Trumpeter 1/32 EF-2000A Typhoon Kit First Look
|Date of Review||April 2009||Manufacturer||Trumpeter|
|Kit Number||2278||Primary Media||Styrene, Photo-Etch|
|Pros||Superdetailed and superbly engineered||Cons|
|Skill Level||Intermediate||MSRP (USD)||$179.95|
The cost of developing sophisticated combat aircraft has grown well beyond the financial capacities of most countries in the world. Building upon a political and business model developed several decades ago for the Panavia Tornado, Great Britain, Germany, and Italy joined together again to develop the Eurofighter Typhoon. The requirements for such an aircraft started formulating back in the 1970s and design work initiated in the 1980s.
First flight of the aircraft was in March 1994 and full production started in 1998. The aircraft has entered service with the RAF, Luftwaffe, and the Italian Air Force, with additional customers receiving aircraft including Austria, Spain, and Saudi Arabia. Greece and Japan have also shown interest in the fighter as well.
The Typhoon is a twin-engined fly-by-wire design with very high agility and supercruise capability (sustained supersonic flight without afterburner). The single seat and two-seat variants are equally capable air-to-air as well as air-to-ground. The aircraft also has 13 weapons stations that are rated for just about anything in the NATO weapons stores inventory. If you wonder how this aircraft will perform, go back and look at its single-engine flight test cousin - the X-31. There's no doubt that Typhoon has built upon that impressive capability!
Trumpeter has released their beautiful Eurofighter Typhoon. This first release covers the single-seat EF-2000A and is quite stunning out of the box. I just saw this aircraft's early prototype hanging up in the RAF Museum in London.
The kit is molded in Trumpeter's standard light gray styrene and presented on 18 parts trees, one tree of clear parts, one set of rubber tires, and one fret of photo-etch. There is no sign of the mad riveter in the design of this tooling.
The kit comes well-packaged to ensure your Typhoon arrives safely at your workbench. If you look at the wing sprue, there isn't a huge sprue frame to hold that beast together, so Trumpeter packages this sprue bound to a cardboard carrier to ensure it arrives intact. Nice job!
The Typhoon kit does have a number of features that will allow you to pose your aircraft in a number of configurations:
- Fully detailed cockpit (more on this later)
- Nicely detailed radar (ditto)
- Positionable canopy
- Port and starboard avionics bays can be posed open
- Nicely detailed EJ200 engines
- Positionable canards
- Positionable leading edge slats
- Positionable ailerons and elevons
- Positionable dorsal speed brake
- Positionable radome
- Positionable inlet flaps
- Positionable air refueling probe
- Optional boarding ladder
Since this is an all-glass cockpit, Trumpeter has done something rather interesting here. In the spirit of the color photo-etch trend, we have decals for the instrument panels and side consoles, though you might want to add some raised knobs to enhance the appearance. Look at decal sheet number two - it not only has the panels, it also provides a number of displays that can be used to show the avionics powered up. You might save the extras for your other glass cockpit projects. The kit does provide the throttle as a part that is installed after the decals.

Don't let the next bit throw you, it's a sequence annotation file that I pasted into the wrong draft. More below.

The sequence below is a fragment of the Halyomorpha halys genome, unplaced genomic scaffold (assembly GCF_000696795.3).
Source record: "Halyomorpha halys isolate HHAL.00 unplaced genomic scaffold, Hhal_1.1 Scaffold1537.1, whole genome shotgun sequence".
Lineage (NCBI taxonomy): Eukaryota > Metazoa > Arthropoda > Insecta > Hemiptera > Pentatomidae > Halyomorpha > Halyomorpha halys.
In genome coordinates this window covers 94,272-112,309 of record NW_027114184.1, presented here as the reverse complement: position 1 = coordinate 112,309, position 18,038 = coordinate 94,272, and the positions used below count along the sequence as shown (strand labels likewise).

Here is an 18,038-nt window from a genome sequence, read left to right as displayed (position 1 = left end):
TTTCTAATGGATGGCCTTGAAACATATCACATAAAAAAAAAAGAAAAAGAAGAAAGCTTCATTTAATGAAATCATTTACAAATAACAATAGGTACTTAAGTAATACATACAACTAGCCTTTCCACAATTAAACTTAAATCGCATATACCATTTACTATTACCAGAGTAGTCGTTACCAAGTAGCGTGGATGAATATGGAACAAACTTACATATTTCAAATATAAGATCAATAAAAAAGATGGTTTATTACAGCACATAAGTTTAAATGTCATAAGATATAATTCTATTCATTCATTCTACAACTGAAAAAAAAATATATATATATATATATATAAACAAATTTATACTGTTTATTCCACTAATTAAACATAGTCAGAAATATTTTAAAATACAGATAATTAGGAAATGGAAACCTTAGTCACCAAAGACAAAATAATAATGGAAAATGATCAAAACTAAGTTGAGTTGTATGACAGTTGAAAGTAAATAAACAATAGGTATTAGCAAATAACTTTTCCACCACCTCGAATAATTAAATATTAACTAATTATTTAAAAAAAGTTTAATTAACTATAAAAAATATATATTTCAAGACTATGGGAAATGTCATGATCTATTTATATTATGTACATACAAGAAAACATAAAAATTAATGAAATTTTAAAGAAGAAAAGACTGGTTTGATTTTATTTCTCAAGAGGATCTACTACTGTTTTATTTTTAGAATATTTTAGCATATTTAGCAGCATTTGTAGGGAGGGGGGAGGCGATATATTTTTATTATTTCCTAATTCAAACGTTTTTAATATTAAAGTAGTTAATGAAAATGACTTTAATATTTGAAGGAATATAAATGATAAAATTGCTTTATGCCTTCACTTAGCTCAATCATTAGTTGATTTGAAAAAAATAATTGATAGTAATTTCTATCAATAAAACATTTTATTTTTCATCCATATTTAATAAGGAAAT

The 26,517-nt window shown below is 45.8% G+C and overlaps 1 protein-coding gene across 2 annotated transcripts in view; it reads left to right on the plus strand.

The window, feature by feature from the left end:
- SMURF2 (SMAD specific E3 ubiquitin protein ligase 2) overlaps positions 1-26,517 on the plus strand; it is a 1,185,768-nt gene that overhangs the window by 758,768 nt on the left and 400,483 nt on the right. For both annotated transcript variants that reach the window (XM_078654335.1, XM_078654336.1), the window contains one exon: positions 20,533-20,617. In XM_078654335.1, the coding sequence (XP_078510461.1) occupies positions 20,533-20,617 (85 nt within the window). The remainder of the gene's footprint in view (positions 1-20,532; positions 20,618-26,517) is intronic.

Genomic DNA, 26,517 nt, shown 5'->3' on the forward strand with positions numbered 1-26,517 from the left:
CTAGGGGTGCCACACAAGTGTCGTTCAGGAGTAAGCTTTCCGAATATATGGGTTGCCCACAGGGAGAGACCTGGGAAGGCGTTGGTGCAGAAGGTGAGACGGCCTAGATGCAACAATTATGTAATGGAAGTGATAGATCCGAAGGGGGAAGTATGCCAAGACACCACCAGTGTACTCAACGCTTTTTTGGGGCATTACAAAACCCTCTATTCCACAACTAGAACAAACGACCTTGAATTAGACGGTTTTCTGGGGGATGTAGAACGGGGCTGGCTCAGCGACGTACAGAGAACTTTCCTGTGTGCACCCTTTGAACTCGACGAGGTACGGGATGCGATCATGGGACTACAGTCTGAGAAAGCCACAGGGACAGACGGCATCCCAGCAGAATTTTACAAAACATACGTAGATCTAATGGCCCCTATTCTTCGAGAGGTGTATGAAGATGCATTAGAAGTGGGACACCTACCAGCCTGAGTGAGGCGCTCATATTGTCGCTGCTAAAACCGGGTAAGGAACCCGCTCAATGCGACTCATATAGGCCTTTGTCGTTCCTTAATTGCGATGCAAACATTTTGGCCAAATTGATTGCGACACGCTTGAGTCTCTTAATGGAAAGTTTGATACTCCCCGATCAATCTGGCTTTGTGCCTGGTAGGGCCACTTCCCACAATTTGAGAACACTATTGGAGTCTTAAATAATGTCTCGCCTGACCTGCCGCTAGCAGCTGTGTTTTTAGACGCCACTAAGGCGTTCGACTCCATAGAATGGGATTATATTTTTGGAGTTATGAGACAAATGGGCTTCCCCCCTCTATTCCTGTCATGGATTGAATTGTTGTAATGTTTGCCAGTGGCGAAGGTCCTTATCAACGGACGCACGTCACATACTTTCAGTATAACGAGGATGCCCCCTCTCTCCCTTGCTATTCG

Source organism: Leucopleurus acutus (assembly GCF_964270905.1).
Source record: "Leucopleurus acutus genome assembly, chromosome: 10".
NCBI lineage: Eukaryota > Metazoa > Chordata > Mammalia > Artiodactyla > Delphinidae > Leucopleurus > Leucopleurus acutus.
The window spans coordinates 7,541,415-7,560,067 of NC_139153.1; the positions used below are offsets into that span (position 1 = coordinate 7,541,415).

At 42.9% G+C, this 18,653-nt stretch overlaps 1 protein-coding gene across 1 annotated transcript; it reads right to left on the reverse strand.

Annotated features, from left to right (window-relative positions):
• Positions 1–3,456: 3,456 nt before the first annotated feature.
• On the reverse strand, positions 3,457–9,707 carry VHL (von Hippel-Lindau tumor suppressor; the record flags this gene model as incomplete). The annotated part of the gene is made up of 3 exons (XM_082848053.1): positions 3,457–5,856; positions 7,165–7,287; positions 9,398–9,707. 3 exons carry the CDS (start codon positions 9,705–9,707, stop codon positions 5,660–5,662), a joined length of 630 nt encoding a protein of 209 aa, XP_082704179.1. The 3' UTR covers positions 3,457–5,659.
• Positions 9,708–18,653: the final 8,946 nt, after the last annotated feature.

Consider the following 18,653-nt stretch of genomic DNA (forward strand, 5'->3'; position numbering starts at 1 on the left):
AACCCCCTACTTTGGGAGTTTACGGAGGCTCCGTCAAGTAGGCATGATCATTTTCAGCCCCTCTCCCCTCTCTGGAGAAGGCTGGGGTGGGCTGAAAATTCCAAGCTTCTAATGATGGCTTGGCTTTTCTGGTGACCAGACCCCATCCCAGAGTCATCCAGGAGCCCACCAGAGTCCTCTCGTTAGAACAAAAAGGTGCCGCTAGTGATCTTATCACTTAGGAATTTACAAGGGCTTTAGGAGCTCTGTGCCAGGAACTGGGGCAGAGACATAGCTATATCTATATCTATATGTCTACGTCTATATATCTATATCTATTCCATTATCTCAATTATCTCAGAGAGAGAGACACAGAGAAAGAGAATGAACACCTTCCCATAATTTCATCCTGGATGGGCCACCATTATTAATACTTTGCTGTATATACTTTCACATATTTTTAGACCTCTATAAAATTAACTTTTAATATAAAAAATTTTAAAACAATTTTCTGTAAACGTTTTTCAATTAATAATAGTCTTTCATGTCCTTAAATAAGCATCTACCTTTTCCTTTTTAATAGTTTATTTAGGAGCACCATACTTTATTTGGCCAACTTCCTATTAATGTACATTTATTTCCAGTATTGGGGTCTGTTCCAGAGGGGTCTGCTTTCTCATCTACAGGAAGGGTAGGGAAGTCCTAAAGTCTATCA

The radar set is another matter. The radar phased array plate is attached to a gimbal and behind the shield is the rack of avionics to make the radar function. The problem is that there is no provision to see the avionics rack once the fuselage halves are assembled, though you can scratchbuild the slides to show the radar set out for maintenance.
To complicate matters, the radome doesn't appear to be hinged for open display, but this too can be fixed with some brass rod bent into hinges.
The engines are also nicely detailed, but like the radar avionics, you can't see those engines once the airframe is assembled except for the compressor and turbine faces. The kit does have nice full-length intake ducts to the engines.
If you do opt for a maintenance display, the port and starboard avionics bays can be shown open and there are a number of boxes separately molded to populate the bays.
The kit doesn't lack for external stores either. You would have an impressive display indeed if you built this model with all of the weapons assembled and laid out in front of the aircraft as they periodically do with public relations photos. This kit includes:
- 2 x Meteor BVRAAM
- 2 x Alarm
- 2 x ASRAAM
- 2 x IRIS-T
- 2 x Apache
- 2 x KEPD 350
- 3 different ECM pods
- 3 x external fuel tanks
The kit comes with three sheets of decals to render one of two subjects:
- Typhoon F.2, ZJ917, 17 Sqn, AE, RAF
- Typhoon, 30+09, JG 73, Luftwaffe
The first sheet is exclusive to this release, the second is common to all the releases which also tells us that there is a two-seater as well as Typhoons in Austrian and Spanish AF (ALA 11) service coming in our future. The second sheet has all of the common stenciling for all of the Eurofighters as well as those stencils that are unique to the user nations. The third sheet contains all of the stenciling for the wide array of weapons. This third sheet also tells us that the next release will also include the following weapons not included in this release:
This is an impressive model and it will provide the modeler with some very nice options. The Eurofighter is one of those aircraft you can look at and know it will fly. If you really want to have a good look, check out the race that Richard Hammond of Top Gear drove against an RAF Typhoon.
I don't doubt that we'll be seeing some nice aftermarket goodies for this kit, but I think you'll be pleased with the results straight out of the box. So when are the Red Arrows transitioning over to the Typhoon?
My sincere thanks to Stevens International for this review sample!